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2011 BMW R1200GS Comparison Review Photo Gallery

Sift through photos of the 2011 BMW R1200GS as it competes in the 2011 Adventure Touring Shootout. Read the full report in our 2011 BMW R1200GS Comparison.

BMW has refined its iconic do-all motorcycle into a near perfect blend of durability and function.
This may be the last year that BMW offers an air-cooled 1200GS, but it’s still has to fend off the new wave of challengers.
Suspension and handling are excellent on the BMW. Despite its somewhat ungainly appearance, the Beemer carves corners with agility and surefootedness.
Year after year our testers make note of the Boxer’s torquey, soulful output.
BMW’s Flat Twin uses dual camshafts and four valves per cylinder.
With an engine that riders enjoy on many levels, the BMW isn’t as well-liked for its drivetrain.
Driveline lash causes some jerking in slow, technical riding, but the BMW has plenty of usable torque to pull through.
A tire-pressure monitor is especially useful and proved its worth after we suffered a rock puncture on the 17-inch tubeless rear tire (19-inch up front, spoked wheels optional).
BMW has the formula for adventure touring all figured out. Where it might not dominate any particular area, it’s at or near the top in every category.
The traction control is very intrusive but can be toggled between two levels or completely disabled while the bike is in motion.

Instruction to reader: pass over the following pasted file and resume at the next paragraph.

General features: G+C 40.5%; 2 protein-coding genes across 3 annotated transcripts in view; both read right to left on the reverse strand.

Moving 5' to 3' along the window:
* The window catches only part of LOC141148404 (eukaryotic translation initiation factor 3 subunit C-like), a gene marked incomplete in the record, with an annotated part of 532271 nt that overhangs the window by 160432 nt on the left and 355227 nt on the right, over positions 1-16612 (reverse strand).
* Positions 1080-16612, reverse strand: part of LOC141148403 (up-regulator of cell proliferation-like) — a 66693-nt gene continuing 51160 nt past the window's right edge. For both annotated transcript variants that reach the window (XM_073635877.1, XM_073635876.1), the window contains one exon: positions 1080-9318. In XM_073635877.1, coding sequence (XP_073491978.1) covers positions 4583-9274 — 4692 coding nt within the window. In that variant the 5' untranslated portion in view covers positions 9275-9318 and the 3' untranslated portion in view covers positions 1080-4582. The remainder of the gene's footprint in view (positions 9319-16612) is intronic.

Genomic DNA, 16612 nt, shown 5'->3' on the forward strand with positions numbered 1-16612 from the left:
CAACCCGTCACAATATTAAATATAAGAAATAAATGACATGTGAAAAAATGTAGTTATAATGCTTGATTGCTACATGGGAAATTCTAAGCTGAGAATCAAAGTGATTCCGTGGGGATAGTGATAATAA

Maximum torque is 71.26 lb-ft. and the German mill produces more than all but the Ducati, though it hangs with it until peaking at 6200 rpm.
An onboard computer adds even more information to the analog/digital display. Our testers praised the GS unanimously for its wealth of info and the ability to scroll through using the provided thumb control.
It has more engine braking than the other bikes. At low speed the throttle response becomes very choppy while easing along with slow traffic.
The Telelever wishbone up front uses a central 41mm shock. Combined with the rear shock, the BMW settles as a singular unit rather than pitch fore and aft.
A rider can select preload settings as well as Soft, Normal or Hard damping for both front and rear suspension.
Where the Yamaha suffers from being too ‘vanilla,’ and the Ducati is an uber-technical Superbike engine, the BMW Boxer oozes character.
Braking on the GS comes from dual four-piston fixed calipers up front squeezing 305mm rotors. The rear is a single 265mm disc with double-piston floating caliper.
On the dyno the GS curve isn’t as smooth as the others, but our riders don’t mention any surges or lapses coming from their right wrists.